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Trying to put a pattern together for last year's BASS Elite Series event on Lake Oneida, I was lucky enough to spot birds that were actively feeding on baitfish. I got close enough but not too close to see that they were stuffing themselves on juvenile yellow perch that were being pushed to the top of the water column through an opening in some aquatic grasses.
Being a Southern guy and seeing as how I won the Classic Flippin' a Berkley PowerBait Chigger Craw, most people probably don't associate me with shaky head jigs. For a lot of people, fishing with a shaky head means cooler water, smallmouth fishing, things like that. Sometimes, misconceptions abound.
If you are a tournament angler who gets really stressed out during competition, then you and the bass have something in common.
During a recent test my partner and I had done just ok on our first day of fishing. We decided to give what looked to be a promising point one last try. Unbeknownst to us (and unreported by the weatherman), an intense storm system was heading our way. We had fished the point once again unsuccessfully for about 10 minutes when the storm hit.
Oh, I know it might be cold in the mornings and I know that little cold fronts will turn off those Florida strain largemouth but Pre Spawn is still my favorite time of year to bass fish. The fish are bigger now than at any time of the year, they are bunched up and easy to catch. What more can we ask for?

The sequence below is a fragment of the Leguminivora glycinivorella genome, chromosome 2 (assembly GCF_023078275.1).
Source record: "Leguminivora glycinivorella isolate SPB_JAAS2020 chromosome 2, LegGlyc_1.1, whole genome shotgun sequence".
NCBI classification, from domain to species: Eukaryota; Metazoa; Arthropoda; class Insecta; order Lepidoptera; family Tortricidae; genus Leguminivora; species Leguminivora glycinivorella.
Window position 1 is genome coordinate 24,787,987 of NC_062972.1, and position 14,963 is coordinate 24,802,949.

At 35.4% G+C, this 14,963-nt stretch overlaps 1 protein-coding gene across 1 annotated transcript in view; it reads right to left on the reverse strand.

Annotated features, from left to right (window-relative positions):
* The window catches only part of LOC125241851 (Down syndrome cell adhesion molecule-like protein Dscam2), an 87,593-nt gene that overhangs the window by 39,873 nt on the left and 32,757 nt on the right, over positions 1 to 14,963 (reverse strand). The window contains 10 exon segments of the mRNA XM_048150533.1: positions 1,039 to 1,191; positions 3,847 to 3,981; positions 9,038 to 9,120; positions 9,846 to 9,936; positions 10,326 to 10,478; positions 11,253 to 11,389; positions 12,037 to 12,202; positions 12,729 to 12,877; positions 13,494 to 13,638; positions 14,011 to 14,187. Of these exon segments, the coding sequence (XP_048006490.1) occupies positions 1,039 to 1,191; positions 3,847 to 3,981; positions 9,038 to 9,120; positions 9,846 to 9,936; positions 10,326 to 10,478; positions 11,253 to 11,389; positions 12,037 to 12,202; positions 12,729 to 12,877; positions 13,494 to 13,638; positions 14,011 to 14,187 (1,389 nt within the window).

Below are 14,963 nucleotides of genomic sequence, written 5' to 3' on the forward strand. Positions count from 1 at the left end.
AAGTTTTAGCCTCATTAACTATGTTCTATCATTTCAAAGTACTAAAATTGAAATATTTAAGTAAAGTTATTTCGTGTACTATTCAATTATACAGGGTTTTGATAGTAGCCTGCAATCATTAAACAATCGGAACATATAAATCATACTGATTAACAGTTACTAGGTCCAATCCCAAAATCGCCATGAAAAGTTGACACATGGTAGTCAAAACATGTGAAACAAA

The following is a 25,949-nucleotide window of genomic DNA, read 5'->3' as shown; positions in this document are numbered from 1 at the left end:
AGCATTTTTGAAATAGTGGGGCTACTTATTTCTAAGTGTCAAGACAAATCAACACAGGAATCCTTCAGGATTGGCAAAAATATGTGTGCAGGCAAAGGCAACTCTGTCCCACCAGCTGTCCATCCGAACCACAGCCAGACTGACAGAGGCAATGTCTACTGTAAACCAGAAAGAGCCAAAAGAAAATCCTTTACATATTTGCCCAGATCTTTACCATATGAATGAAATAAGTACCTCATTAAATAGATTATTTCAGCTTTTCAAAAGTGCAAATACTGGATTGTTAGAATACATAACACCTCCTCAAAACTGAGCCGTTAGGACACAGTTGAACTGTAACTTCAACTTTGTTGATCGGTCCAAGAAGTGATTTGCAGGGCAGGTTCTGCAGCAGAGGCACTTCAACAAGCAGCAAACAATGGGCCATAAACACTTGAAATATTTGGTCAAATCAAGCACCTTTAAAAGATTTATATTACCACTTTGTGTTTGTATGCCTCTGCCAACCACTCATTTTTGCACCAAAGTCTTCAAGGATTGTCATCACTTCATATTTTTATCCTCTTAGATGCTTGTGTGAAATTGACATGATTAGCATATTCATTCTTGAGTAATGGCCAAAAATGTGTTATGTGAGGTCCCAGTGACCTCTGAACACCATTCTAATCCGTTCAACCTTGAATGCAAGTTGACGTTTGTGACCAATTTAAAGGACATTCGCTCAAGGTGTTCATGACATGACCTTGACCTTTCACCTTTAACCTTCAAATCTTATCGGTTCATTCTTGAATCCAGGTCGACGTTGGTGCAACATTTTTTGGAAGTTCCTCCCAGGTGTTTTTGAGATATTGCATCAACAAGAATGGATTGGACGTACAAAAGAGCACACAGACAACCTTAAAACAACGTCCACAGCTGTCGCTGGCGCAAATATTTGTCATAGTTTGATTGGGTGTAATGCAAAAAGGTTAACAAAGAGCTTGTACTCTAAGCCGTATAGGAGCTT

Wherever you fish, the stories are almost the same. Bass fishing is a warm-weather activity. Fall makes its way into winter and the boats get winterized and packed away with the rods and reels until spring. Fish are cold-blooded creatures so there's no way they have any interest in feeding on anything an angler has to offer while the mercury is dipping.
It is always about the presentation. Successfully Skippin' a bait across the surface of the water to a cruising bass takes a certain amount of practice. Oh, but it's worth it.
I look at pitching a bait to shallow cover as an art form. It's not only placing a lure where you want, it is much, much more. And when anglers understand the need to get beyond the technical aspects they will be, by far, better fishermen. On a competitive level, pitching is critical.
Berkley's Dr. Keith Jones is one of the foremost authorities. He knows the answers to questions most anglers can only offer a guess.
Most fishermen have it in their heads that it's some kind of hoodoo, voodoo way to catch a fish. They think it is hard to learn, hard to do and only works in those clear lakes out West. But they are wrong and, most of the time, they won't have any fish in their livewells because they are too stubborn to learn.